As I've shared a little bit here on this blog and through my editor's notes in Ethanol Today magazine, my husband and I farm with my parents here near Willow Lake, South Dakota, in the northeastern part of the state. We're the fifth generation on the family farm, which was established in 1895. We raise corn, soybeans, wheat, alfalfa, and a few Black Angus cattle. With fewer Americans living on farms, or even having the opportunity to see or visit a farm, the misunderstandings and misconceptions about modern agriculture are growing.
You can see this in many people's lack of basic knowledge about where food comes from, and in conversations surrounding things like ethanol, where people believe that farmers are selling food to be made into ethanol, or that farmers are plowing up all their grassland to plant to corn. Agriculture and ethanol production are much more positive than they are often portrayed by the media, and here we hope to give at least a small glimpse into what happens on your everyday, average family farm.
Spring has arrived, and that means one thing... let's plant!
Actually, there's a lot of work that happens before any planting can begin. With corn, for example, we start thinking about which seed varieties to plant even before last year's crop is harvested. Seed companies have test plots that show new varieties of seed and how they perform, and you can visit them in the fall and get the data you need to make decisions about what to plant on your own farm. We decide on what kind of corn to plant and purchase most of the seed even before year's end.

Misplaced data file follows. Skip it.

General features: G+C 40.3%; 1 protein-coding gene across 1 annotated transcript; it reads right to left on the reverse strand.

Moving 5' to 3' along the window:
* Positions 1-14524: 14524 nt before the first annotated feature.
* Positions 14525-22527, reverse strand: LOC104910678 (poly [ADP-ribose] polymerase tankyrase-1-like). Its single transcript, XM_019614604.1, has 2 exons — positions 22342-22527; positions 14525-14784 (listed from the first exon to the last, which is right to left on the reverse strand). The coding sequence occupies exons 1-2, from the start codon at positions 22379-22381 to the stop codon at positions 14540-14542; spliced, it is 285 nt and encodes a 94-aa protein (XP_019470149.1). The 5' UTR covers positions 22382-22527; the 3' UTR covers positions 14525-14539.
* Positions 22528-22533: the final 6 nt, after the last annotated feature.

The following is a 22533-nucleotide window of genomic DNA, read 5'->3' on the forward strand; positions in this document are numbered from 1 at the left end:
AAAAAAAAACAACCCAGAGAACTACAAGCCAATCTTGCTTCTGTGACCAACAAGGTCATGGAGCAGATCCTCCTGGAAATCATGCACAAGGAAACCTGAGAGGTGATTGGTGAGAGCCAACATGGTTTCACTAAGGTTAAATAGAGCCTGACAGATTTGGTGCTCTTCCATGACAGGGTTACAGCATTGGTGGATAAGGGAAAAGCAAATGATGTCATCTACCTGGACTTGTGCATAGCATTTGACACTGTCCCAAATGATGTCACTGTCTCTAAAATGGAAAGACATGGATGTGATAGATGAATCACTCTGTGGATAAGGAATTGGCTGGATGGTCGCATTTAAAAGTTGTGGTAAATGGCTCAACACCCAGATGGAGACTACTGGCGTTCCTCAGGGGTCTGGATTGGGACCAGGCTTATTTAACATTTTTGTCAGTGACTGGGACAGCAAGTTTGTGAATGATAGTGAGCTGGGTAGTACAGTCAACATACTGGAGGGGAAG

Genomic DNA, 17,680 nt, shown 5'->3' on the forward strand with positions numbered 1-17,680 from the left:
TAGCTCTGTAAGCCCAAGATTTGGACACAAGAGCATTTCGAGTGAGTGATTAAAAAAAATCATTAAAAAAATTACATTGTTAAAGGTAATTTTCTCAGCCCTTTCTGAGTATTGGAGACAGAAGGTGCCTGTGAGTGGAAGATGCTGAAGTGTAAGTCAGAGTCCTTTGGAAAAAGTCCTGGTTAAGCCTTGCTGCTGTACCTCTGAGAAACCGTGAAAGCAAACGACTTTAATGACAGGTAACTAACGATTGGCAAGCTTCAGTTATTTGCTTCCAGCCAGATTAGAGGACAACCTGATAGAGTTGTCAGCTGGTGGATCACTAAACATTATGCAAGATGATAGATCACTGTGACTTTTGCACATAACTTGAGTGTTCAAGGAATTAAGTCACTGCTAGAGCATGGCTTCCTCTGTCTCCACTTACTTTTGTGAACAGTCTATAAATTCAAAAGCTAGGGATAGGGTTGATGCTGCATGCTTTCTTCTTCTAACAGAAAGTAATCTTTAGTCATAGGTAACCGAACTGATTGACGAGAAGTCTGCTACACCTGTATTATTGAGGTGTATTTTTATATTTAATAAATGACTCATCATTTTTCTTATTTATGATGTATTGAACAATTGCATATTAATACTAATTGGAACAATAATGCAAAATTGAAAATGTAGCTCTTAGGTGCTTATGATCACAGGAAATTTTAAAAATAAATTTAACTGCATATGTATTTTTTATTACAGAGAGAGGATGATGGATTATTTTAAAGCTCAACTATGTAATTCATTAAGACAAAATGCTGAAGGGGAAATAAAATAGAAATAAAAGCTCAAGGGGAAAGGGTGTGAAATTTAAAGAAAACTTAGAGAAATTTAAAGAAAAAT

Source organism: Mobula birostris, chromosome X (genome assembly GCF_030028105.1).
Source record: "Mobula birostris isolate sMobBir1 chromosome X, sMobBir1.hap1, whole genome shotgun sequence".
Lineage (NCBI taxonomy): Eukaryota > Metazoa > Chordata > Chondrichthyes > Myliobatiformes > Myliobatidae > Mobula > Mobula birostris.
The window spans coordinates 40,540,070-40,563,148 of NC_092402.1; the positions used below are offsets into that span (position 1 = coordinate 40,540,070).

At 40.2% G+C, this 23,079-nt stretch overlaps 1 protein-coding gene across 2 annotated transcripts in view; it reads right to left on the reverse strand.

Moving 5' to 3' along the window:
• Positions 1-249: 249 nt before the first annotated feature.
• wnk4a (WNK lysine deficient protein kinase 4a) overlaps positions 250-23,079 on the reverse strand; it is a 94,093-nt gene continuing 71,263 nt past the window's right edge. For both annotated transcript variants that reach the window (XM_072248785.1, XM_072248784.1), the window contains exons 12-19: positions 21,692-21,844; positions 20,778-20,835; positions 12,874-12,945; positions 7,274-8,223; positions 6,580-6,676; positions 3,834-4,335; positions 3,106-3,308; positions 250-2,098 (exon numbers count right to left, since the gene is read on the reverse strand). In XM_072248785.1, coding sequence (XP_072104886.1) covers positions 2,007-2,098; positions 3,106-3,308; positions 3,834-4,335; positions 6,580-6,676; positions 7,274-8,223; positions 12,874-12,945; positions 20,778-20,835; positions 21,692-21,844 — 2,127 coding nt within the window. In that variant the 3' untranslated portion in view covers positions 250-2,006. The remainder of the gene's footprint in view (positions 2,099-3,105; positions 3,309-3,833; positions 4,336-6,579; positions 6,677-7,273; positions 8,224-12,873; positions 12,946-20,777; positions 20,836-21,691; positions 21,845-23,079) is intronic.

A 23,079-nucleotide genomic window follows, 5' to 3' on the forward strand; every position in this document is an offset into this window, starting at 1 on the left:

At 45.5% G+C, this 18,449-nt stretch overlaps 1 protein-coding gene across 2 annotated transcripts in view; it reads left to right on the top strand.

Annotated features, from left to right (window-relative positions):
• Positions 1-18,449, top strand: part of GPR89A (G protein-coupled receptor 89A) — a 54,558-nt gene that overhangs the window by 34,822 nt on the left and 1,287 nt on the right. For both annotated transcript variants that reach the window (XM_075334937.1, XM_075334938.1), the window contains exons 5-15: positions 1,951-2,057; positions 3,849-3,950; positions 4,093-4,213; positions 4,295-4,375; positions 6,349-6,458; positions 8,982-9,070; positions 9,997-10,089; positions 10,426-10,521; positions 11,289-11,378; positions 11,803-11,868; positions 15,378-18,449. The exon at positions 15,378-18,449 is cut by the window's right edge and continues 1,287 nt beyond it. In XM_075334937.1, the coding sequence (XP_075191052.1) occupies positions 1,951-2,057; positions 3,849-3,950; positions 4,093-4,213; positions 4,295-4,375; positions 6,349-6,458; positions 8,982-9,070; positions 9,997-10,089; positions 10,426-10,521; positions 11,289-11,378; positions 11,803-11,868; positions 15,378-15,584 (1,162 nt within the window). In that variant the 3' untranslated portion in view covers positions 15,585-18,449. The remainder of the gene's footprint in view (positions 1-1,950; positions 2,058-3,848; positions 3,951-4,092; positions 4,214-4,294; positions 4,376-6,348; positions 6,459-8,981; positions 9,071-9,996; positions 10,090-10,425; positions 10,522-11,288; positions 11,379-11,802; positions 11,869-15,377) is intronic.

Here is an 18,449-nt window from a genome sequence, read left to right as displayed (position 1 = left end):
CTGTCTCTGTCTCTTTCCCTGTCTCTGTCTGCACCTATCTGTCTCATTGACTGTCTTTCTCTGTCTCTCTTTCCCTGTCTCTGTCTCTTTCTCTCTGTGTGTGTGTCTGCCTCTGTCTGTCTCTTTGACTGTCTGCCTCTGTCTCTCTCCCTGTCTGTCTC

This is called stover, and it's the corn stalks and leaves left over after the combine goes through the field to pick the ears of corn. We leave this on the field because the nutrients in the stover are good for the health of the soil, and it also preserves moisture in the soil and prevent erosion -- similar to how mulch works in your garden.
The photo below shows two of our fields -- the left one had corn on it last year, and the right one had soybeans on it last year. The field on the right has just been tilled and is ready for planting.
Just like in any business, they're figuring out better ways to do things all the time. Twenty-five years ago, plowing your fields was common practice. Today, research has shown that less tilling is better for the soil, so most farmers use minimum-till or even no-till practices. We go over the fields as few times as possible, which saves time, saves fuel, and keeps the soil quality at its best.
As you can see by the picture, we're facing a rainy forecast, so we're working hard to get field work done before the rain comes. Next week I'll post pictures of the corn being planted.
When I was little, I had a t-shirt that said "Proud to be a farmer's daughter." Today I'm proud to be a farmer's daughter, a farmer's wife, and farmer myself. And I'm proud that some of the corn we grow here goes to make ethanol, which is the cleanest and best fuel choice out there today.
Posted by: Kristin Brekke